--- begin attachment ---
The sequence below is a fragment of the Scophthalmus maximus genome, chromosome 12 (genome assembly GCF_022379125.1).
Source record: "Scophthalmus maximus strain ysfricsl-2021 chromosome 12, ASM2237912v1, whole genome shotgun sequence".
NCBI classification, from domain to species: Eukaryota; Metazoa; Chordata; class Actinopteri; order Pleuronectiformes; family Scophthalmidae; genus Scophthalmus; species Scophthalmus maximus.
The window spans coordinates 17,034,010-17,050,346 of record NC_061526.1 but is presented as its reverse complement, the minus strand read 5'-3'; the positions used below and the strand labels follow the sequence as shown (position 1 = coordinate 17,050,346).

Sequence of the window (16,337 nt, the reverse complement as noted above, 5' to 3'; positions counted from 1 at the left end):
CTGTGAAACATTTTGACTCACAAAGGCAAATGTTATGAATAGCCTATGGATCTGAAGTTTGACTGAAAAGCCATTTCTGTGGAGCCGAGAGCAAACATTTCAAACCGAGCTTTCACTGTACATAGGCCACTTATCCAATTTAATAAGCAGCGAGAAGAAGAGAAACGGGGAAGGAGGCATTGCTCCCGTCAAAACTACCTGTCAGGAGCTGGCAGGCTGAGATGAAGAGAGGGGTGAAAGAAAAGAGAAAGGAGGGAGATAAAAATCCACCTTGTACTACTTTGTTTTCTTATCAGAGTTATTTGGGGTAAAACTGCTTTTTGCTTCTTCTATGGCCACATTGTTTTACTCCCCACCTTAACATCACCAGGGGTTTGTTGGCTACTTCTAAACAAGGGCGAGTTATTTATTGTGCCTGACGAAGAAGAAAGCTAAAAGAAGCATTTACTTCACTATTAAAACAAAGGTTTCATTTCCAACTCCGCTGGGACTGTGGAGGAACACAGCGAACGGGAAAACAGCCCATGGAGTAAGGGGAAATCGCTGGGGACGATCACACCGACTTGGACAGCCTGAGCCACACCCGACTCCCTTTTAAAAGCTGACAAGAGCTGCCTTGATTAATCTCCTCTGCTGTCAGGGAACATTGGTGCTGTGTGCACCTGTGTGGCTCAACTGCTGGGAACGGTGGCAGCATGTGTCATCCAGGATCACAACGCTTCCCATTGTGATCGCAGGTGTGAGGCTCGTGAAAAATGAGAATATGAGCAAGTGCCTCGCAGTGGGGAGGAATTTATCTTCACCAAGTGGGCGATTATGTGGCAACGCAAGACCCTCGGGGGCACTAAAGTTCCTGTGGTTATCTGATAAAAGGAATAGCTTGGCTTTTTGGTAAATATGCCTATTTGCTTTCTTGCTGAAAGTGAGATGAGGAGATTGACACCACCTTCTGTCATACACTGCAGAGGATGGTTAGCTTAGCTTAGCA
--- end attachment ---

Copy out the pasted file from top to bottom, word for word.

The sequence below is a fragment of the Scophthalmus maximus genome, chromosome 12 (genome assembly GCF_022379125.1).
Source record: "Scophthalmus maximus strain ysfricsl-2021 chromosome 12, ASM2237912v1, whole genome shotgun sequence".
NCBI classification, from domain to species: Eukaryota; Metazoa; Chordata; class Actinopteri; order Pleuronectiformes; family Scophthalmidae; genus Scophthalmus; species Scophthalmus maximus.
The window spans coordinates 17,034,010-17,050,346 of record NC_061526.1 but is presented as its reverse complement, the minus strand read 5'-3'; the positions used below and the strand labels follow the sequence as shown (position 1 = coordinate 17,050,346).

Sequence of the window (16,337 nt, the reverse complement as noted above, 5' to 3'; positions counted from 1 at the left end):
CTGTGAAACATTTTGACTCACAAAGGCAAATGTTATGAATAGCCTATGGATCTGAAGTTTGACTGAAAAGCCATTTCTGTGGAGCCGAGAGCAAACATTTCAAACCGAGCTTTCACTGTACATAGGCCACTTATCCAATTTAATAAGCAGCGAGAAGAAGAGAAACGGGGAAGGAGGCATTGCTCCCGTCAAAACTACCTGTCAGGAGCTGGCAGGCTGAGATGAAGAGAGGGGTGAAAGAAAAGAGAAAGGAGGGAGATAAAAATCCACCTTGTACTACTTTGTTTTCTTATCAGAGTTATTTGGGGTAAAACTGCTTTTTGCTTCTTCTATGGCCACATTGTTTTACTCCCCACCTTAACATCACCAGGGGTTTGTTGGCTACTTCTAAACAAGGGCGAGTTATTTATTGTGCCTGACGAAGAAGAAAGCTAAAAGAAGCATTTACTTCACTATTAAAACAAAGGTTTCATTTCCAACTCCGCTGGGACTGTGGAGGAACACAGCGAACGGGAAAACAGCCCATGGAGTAAGGGGAAATCGCTGGGGACGATCACACCGACTTGGACAGCCTGAGCCACACCCGACTCCCTTTTAAAAGCTGACAAGAGCTGCCTTGATTAATCTCCTCTGCTGTCAGGGAACATTGGTGCTGTGTGCACCTGTGTGGCTCAACTGCTGGGAACGGTGGCAGCATGTGTCATCCAGGATCACAACGCTTCCCATTGTGATCGCAGGTGTGAGGCTCGTGAAAAATGAGAATATGAGCAAGTGCCTCGCAGTGGGGAGGAATTTATCTTCACCAAGTGGGCGATTATGTGGCAACGCAAGACCCTCGGGGGCACTAAAGTTCCTGTGGTTATCTGATAAAAGGAATAGCTTGGCTTTTTGGTAAATATGCCTATTTGCTTTCTTGCTGAAAGTGAGATGAGGAGATTGACACCACCTTCTGTCATACACTGCAGAGGATGGTTAGCTTAGCTTAGCA